18. 18. Computing 3: Experience   Experiential devices: Mobile phones   Main applications:   Experience management   Experiential communication   Users:   Humans   No language issues   Dominant Technology   Sensor understanding   Vision and audio will be dominant © Ramesh Jain
  19. 19. © Ramesh Jain
  20. 20. © Ramesh Jain
  21. 21. The Challenge Connecting © Ramesh Jain
  22. 22. Transforma)ons
 Lists, Arrays, Documents, Images … Alphanumeric Characters Bits and Bytes © Ramesh Jain
  23. 23. Semantic Gap The semantic gap is the lack of coincidence between the information that one can extract from the (visual) data and the interpretation that the same data have for a user in a given situation. A linguistic description is almost always contextual, whereas an (image) may live by itself. Content-Based Image Retrieval at the End of the Early Years Found in: IEEE Transactions on Pattern Analysis and Machine Intelligence Arnold Smeulders , et. al., December 2000 © Ramesh Jain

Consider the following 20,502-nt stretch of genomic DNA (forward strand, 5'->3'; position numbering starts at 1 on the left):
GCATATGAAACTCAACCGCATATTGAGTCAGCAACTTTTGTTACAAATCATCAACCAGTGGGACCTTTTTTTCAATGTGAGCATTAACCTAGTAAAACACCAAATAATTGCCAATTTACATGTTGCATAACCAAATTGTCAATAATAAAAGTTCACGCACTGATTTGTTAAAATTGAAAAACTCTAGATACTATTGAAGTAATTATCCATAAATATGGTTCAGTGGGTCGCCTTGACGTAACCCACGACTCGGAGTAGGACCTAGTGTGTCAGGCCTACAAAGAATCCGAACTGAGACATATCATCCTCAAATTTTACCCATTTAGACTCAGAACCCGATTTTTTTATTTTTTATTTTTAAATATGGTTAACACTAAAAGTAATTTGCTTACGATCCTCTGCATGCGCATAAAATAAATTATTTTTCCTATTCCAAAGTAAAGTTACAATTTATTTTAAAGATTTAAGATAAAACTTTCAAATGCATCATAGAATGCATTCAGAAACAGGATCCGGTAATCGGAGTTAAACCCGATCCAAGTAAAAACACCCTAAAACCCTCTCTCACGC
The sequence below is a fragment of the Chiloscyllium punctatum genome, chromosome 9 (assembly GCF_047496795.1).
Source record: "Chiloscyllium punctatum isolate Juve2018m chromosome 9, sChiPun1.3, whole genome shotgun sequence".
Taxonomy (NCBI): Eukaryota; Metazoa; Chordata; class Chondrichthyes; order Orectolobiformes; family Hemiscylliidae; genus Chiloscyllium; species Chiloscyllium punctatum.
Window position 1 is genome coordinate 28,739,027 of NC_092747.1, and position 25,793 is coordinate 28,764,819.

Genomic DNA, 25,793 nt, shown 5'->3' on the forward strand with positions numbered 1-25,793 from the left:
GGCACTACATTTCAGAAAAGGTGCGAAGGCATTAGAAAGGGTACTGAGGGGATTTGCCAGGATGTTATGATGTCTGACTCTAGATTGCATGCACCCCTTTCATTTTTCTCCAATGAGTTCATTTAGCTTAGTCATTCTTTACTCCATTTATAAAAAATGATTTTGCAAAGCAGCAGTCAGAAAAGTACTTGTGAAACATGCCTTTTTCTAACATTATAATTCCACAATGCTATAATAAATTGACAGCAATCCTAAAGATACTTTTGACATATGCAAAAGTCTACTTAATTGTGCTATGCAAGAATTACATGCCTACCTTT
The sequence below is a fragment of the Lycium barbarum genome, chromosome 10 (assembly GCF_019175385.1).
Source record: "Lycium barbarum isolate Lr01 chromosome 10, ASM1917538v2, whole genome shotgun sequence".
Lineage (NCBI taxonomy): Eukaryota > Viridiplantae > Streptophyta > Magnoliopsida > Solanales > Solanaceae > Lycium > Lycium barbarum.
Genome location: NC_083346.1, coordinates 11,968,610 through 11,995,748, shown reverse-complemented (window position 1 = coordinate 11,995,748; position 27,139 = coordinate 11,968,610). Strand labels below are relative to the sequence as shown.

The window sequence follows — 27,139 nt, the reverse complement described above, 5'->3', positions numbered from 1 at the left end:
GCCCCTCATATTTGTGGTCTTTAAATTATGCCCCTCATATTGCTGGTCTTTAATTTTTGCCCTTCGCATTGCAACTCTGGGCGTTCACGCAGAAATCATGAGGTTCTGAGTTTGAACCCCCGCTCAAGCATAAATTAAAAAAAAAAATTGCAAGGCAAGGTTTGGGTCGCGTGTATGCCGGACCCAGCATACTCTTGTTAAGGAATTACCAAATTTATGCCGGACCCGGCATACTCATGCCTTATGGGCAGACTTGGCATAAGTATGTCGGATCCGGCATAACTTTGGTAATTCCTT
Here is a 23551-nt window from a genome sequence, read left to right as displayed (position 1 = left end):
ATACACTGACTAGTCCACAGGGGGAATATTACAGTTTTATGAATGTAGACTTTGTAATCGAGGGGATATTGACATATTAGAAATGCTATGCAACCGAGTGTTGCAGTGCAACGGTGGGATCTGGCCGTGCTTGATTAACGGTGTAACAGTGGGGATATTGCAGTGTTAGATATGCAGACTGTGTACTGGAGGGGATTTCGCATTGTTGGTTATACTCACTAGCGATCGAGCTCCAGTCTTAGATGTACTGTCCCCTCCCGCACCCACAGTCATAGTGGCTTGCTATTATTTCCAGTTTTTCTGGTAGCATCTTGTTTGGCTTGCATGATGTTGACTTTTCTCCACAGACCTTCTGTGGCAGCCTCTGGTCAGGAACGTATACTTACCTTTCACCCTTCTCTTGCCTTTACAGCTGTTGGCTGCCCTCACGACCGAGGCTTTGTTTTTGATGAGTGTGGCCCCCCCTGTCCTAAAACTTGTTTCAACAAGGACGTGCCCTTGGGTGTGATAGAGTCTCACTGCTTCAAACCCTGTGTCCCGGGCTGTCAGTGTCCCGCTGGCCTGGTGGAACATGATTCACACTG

24. 24. Data Information Experience © Ramesh Jain
  25. 25. Rohrsach Test   use this test to examine a person's personality characteristics and emotional functioning © Ramesh Jain
  26. 26. Falling Tree and George Berkeley   "If a tree falls in a forest and no one is around to hear it, does it make a sound”   "No. Sound is the sensation excited in the ear when the air or other medium is set in motion.“   Observation, Reality, and Perception. © Ramesh Jain